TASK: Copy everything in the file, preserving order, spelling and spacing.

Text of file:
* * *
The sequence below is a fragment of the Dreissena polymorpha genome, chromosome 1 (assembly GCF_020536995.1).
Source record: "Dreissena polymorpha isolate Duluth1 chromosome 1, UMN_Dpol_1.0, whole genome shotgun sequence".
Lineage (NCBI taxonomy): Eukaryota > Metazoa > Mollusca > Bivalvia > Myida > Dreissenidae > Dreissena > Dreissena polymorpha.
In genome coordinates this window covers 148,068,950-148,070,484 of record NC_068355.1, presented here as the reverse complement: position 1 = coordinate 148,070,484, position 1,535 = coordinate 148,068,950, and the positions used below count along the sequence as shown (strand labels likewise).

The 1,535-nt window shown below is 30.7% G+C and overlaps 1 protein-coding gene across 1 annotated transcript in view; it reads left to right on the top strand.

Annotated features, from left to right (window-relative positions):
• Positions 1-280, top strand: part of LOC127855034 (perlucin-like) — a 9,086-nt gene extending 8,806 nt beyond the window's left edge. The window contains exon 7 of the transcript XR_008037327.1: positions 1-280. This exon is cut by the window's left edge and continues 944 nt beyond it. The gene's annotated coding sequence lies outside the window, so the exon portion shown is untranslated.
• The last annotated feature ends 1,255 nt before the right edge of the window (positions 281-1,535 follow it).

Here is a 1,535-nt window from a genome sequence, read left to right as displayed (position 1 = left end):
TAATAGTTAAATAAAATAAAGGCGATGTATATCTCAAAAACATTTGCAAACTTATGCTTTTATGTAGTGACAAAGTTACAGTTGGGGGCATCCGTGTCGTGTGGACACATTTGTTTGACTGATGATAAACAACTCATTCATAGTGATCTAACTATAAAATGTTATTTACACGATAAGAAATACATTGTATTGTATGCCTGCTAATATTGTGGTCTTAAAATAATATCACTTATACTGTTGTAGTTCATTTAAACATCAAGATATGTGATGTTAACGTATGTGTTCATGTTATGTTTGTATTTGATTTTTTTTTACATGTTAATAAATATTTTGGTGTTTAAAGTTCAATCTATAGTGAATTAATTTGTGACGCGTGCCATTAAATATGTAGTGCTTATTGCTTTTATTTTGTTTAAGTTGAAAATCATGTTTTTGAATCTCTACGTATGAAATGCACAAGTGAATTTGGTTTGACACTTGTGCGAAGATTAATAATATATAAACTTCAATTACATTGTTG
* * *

The sequence below is a fragment of the Dreissena polymorpha genome, chromosome 1 (assembly GCF_020536995.1).
Source record: "Dreissena polymorpha isolate Duluth1 chromosome 1, UMN_Dpol_1.0, whole genome shotgun sequence".
Lineage (NCBI taxonomy): Eukaryota > Metazoa > Mollusca > Bivalvia > Myida > Dreissenidae > Dreissena > Dreissena polymorpha.
In genome coordinates this window covers 148,068,950-148,070,484 of record NC_068355.1, presented here as the reverse complement: position 1 = coordinate 148,070,484, position 1,535 = coordinate 148,068,950, and the positions used below count along the sequence as shown (strand labels likewise).

The 1,535-nt window shown below is 30.7% G+C and overlaps 1 protein-coding gene across 1 annotated transcript in view; it reads left to right on the top strand.

Annotated features, from left to right (window-relative positions):
• Positions 1-280, top strand: part of LOC127855034 (perlucin-like) — a 9,086-nt gene extending 8,806 nt beyond the window's left edge. The window contains exon 7 of the transcript XR_008037327.1: positions 1-280. This exon is cut by the window's left edge and continues 944 nt beyond it. The gene's annotated coding sequence lies outside the window, so the exon portion shown is untranslated.
• The last annotated feature ends 1,255 nt before the right edge of the window (positions 281-1,535 follow it).

Here is a 1,535-nt window from a genome sequence, read left to right as displayed (position 1 = left end):
TAATAGTTAAATAAAATAAAGGCGATGTATATCTCAAAAACATTTGCAAACTTATGCTTTTATGTAGTGACAAAGTTACAGTTGGGGGCATCCGTGTCGTGTGGACACATTTGTTTGACTGATGATAAACAACTCATTCATAGTGATCTAACTATAAAATGTTATTTACACGATAAGAAATACATTGTATTGTATGCCTGCTAATATTGTGGTCTTAAAATAATATCACTTATACTGTTGTAGTTCATTTAAACATCAAGATATGTGATGTTAACGTATGTGTTCATGTTATGTTTGTATTTGATTTTTTTTTACATGTTAATAAATATTTTGGTGTTTAAAGTTCAATCTATAGTGAATTAATTTGTGACGCGTGCCATTAAATATGTAGTGCTTATTGCTTTTATTTTGTTTAAGTTGAAAATCATGTTTTTGAATCTCTACGTATGAAATGCACAAGTGAATTTGGTTTGACACTTGTGCGAAGATTAATAATATATAAACTTCAATTACATTGTTG